She recently wrote a book, “Run Like Hell: A Therapist’s Guide to Recognizing, Escaping, and Healing from Trauma Bonds,” scheduled for publication on January 9th, 2024 (available for pre-order on Amazon). In this seminal guide, she shares both her personal narrative and the wealth of knowledge acquired over the years.

Readers are granted insights into the psyche of the narcissistic pathological lover, a nuanced understanding of the traits that render certain women susceptible to their advances, and practical strategies for breaking free from the shackles of trauma bonds.

Nadine’s mission extends far beyond knowledge dissemination; it is a beacon of hope for those ensnared in the darkness. With her guidance, readers are empowered to transcend the clutches of trauma bonds, emerging as resilient “surthrivers” primed for healthy, meaningful relationships. She lives between New York and Florida with her husband of 22 years and their two dogs; she has four children and two grandchildren. And when she’s not working, she loves to exercise, decorate, cook, and spoil her grandchildren.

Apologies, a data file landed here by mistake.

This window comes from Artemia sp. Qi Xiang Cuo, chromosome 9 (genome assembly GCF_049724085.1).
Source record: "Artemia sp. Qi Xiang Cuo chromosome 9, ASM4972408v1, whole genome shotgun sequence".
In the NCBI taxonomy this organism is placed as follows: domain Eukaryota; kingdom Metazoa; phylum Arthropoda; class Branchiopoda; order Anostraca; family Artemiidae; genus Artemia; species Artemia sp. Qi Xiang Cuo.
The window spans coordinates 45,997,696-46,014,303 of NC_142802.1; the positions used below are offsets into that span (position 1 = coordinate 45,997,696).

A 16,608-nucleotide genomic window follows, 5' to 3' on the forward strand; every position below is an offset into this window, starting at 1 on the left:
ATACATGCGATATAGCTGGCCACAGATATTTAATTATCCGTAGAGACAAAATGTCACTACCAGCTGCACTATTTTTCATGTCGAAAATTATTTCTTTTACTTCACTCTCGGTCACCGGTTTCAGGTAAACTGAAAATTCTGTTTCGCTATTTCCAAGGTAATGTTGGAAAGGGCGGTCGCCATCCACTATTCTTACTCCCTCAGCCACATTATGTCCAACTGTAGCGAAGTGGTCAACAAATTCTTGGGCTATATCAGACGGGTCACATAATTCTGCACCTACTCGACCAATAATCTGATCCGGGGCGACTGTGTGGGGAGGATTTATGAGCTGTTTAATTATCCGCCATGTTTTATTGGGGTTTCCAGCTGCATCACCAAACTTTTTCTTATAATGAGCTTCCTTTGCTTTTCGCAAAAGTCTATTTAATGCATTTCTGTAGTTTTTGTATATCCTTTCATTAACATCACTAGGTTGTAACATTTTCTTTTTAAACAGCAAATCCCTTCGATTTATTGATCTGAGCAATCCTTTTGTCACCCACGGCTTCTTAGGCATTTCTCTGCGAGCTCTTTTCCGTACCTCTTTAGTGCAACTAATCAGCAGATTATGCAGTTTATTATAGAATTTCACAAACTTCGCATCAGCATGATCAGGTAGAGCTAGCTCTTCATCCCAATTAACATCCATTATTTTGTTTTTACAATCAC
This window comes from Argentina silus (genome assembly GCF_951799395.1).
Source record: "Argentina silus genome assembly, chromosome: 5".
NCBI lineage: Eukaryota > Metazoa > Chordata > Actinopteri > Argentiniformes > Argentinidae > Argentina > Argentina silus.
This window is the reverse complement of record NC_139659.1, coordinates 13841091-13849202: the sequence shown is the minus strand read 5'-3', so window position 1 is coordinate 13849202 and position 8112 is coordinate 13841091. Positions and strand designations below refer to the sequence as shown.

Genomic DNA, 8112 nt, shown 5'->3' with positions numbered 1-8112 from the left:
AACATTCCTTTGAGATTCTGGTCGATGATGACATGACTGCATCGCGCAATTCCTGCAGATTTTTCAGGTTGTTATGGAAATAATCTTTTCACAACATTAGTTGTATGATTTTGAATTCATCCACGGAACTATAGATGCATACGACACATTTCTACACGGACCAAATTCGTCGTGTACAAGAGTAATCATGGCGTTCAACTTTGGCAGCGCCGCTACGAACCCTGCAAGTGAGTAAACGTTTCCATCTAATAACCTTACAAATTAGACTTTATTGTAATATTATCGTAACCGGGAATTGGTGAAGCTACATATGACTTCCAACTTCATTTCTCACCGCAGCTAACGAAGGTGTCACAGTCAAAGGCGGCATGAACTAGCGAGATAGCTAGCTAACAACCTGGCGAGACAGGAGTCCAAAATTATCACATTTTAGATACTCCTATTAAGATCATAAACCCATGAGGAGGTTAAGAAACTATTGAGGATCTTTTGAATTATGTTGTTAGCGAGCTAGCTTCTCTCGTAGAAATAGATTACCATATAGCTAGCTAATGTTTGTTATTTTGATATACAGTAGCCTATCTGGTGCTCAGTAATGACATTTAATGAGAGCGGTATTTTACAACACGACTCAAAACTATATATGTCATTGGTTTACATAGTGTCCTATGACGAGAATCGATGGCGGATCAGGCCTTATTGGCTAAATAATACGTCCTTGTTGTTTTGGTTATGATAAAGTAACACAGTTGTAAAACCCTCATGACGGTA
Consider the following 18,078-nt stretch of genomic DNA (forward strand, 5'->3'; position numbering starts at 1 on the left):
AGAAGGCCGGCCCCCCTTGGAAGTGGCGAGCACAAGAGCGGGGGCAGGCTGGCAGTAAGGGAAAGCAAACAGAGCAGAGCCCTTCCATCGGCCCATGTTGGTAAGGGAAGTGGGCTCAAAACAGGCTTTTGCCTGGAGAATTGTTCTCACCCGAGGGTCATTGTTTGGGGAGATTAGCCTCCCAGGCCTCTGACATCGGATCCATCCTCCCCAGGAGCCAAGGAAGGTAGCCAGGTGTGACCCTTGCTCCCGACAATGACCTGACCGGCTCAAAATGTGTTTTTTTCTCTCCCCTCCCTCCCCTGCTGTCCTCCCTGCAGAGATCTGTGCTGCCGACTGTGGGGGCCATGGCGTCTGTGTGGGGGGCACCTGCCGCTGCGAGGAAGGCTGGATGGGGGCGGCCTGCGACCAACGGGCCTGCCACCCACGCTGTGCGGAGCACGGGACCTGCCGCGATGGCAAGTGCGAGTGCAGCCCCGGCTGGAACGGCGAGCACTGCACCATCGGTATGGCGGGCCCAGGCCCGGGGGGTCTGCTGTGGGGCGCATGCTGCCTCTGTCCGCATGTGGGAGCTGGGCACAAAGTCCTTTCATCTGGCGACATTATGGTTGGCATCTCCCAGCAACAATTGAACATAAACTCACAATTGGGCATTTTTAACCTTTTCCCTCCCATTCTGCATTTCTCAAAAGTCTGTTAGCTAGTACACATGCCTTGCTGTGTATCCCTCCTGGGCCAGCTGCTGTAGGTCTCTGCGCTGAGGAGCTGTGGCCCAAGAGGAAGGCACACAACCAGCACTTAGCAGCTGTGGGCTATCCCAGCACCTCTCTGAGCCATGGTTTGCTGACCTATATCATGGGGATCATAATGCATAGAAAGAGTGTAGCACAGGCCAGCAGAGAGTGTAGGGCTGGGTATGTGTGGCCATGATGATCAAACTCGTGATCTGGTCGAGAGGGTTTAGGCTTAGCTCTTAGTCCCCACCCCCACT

Hair with Clare – Dr Nadine

Clare: [00:00:00] Hi, and welcome to Hair with Clare. I’m your host, Clare Devereux. I’m a psychologist, a stylist, and founder of Hair Health Essentials. Join me every week with my guests where we talk about big hair, short hair, loud hair, quiet hair, shedding hair, wedding hair, everything in between the nasty and the good, and where you can find out how to have a good hair day.

Clare: Every day we’re gonna unlock the secrets to healthy locks.